Good vibrations: Snøhetta unveils landscape designed for MAX IV laboratory
Designing the landscape for a high-performance synchrotron radiation laboratory is as difficult as it sounds, but international architecture and design practice Snøhetta have made it look rather simple.
To balance the high tech within – the Fojab Arkitekter-designed laboratory houses two new next-generation particle accelerators – Snøhetta have chosen to take a rather low-tech approach with their landscape design. Opening its doors last week, the advanced research laboratory MAX IV, a national centre operated jointly by the Swedish Research Council and Lund University, is the first structure of the future 'Science City' taking shape in the Brunnshög area northeast of Lund.
Using a (seemingly) simple, albeit highly effective, wave field landscape, the architects help mitigate ground vibrations from the neighbouring highway that would otherwise negatively impact the sensitive research inside the lab. Rather than importing new soil to create a wavelike surface, they shifted earth on site. Adding to the sustainability of the design, while adhering to local rules and regulations on water usage, there is a built-in storm water management system which will collect and store water on site. The surrounding meadowland will be grazed upon by sheep and maintained using conventional machines, growing locally-sourced, native vegetation.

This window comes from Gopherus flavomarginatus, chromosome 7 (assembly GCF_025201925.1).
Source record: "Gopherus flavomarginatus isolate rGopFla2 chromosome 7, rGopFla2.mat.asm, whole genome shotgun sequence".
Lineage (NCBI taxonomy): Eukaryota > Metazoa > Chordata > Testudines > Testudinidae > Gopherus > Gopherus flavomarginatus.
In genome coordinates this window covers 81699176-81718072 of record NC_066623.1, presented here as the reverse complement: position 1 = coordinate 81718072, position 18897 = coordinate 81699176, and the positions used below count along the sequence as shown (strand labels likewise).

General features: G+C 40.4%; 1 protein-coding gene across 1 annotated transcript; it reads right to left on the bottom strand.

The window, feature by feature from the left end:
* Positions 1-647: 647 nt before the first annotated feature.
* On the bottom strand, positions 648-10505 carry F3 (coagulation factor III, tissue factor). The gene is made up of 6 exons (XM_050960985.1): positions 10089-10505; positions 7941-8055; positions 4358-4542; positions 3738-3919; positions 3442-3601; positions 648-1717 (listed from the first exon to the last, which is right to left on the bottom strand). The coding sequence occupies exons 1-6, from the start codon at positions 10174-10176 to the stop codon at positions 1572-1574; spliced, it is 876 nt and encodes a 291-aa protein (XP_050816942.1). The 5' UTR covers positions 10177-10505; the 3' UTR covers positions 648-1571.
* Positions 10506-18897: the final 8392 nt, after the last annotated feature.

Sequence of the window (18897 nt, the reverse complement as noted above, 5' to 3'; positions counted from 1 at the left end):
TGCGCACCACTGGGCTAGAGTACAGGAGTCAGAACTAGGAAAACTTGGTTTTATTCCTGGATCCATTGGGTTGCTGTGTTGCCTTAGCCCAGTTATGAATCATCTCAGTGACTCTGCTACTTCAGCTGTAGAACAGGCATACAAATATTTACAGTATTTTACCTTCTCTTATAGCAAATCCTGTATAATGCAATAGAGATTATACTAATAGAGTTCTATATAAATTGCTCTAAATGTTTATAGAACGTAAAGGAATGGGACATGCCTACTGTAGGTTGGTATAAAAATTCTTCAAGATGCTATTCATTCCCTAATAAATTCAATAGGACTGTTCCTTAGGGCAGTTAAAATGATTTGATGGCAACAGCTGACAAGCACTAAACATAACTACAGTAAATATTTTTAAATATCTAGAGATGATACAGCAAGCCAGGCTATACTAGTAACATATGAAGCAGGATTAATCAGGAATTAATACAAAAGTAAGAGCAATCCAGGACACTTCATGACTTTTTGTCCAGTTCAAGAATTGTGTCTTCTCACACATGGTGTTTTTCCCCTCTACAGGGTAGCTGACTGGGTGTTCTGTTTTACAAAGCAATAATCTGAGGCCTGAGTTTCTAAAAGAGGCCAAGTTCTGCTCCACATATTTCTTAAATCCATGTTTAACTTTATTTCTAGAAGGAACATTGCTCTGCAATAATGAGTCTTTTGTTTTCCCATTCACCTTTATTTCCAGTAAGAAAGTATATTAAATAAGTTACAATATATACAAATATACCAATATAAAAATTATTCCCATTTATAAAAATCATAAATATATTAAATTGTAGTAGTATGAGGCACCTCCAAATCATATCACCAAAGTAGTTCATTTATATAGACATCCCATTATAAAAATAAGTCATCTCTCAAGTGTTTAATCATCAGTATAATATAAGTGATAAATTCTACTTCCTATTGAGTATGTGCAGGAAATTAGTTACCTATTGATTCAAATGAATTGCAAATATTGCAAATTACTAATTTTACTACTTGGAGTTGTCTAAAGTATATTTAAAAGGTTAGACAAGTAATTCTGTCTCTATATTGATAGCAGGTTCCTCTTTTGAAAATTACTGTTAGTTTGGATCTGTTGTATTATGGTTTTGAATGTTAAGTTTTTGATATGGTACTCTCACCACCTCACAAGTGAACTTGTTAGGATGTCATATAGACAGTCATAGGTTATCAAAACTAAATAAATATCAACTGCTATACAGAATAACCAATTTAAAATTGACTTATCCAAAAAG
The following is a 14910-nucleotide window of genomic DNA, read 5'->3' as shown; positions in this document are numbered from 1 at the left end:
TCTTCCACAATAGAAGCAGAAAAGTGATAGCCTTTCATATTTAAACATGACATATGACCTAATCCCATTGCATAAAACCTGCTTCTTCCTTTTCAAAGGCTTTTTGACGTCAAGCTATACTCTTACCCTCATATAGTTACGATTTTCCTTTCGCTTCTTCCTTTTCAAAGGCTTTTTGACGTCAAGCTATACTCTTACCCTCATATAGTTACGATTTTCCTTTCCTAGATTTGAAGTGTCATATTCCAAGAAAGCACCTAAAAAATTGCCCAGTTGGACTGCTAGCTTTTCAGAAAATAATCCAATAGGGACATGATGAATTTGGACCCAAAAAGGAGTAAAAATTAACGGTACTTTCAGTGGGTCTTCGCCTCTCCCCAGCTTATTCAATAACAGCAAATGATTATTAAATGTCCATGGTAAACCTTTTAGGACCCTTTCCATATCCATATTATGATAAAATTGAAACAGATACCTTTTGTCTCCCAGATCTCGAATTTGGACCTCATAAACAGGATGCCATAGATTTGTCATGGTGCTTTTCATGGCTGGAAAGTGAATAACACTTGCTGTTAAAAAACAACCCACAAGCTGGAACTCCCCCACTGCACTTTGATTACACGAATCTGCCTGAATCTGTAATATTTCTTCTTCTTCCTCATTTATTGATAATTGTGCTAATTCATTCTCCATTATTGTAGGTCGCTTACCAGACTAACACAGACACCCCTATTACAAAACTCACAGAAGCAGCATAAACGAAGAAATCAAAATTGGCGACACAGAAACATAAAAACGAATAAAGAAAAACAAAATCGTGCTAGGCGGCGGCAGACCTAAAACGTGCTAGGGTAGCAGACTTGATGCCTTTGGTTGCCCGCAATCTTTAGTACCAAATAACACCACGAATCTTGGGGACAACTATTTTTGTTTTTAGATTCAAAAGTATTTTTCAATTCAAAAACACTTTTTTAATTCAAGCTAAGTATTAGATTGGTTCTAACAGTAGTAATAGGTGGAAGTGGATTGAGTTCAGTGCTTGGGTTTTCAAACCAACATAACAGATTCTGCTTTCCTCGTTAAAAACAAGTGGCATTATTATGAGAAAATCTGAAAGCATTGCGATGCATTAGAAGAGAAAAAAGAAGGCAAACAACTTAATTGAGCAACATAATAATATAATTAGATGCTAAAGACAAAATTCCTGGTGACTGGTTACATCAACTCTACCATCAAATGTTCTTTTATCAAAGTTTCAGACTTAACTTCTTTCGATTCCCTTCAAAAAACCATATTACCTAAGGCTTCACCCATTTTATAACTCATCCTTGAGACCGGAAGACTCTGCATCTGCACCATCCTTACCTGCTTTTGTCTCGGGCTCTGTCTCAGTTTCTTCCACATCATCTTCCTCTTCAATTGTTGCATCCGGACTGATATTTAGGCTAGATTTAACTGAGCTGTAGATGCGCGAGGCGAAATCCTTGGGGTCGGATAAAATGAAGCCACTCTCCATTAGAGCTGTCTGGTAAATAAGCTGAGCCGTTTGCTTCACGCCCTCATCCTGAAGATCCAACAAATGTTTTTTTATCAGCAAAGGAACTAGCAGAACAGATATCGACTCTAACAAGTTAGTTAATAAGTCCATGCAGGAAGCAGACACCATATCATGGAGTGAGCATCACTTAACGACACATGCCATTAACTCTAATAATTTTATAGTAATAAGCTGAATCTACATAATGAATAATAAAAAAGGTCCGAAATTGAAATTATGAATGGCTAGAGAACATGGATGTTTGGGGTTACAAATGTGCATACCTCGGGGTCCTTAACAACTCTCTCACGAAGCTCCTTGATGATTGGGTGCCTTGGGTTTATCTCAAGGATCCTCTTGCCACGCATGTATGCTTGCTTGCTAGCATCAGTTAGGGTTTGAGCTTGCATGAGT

'In MAX IV, the process was like having a giant 3D printer producing the project on a 1:1 scale,' explain the architects. 'The high-tech research facility, together with the low-tech meadowland, creates the iconic image of the waves, that protects the research facility from the vibrations.'
The process behind the parametrically-designed landscape is the result of extensive 3D modelling. Snøhetta translated the nature of vibrations into a set of rational values and plotted them accordingly, to correlate with the planned positions of future laboratories. The first set of waves were pinpointed, followed by more waves which spiral out from the central electron storage ring, stretching out the site boundary. The result is an altogether rather natural approach to a decidedly modern challenge.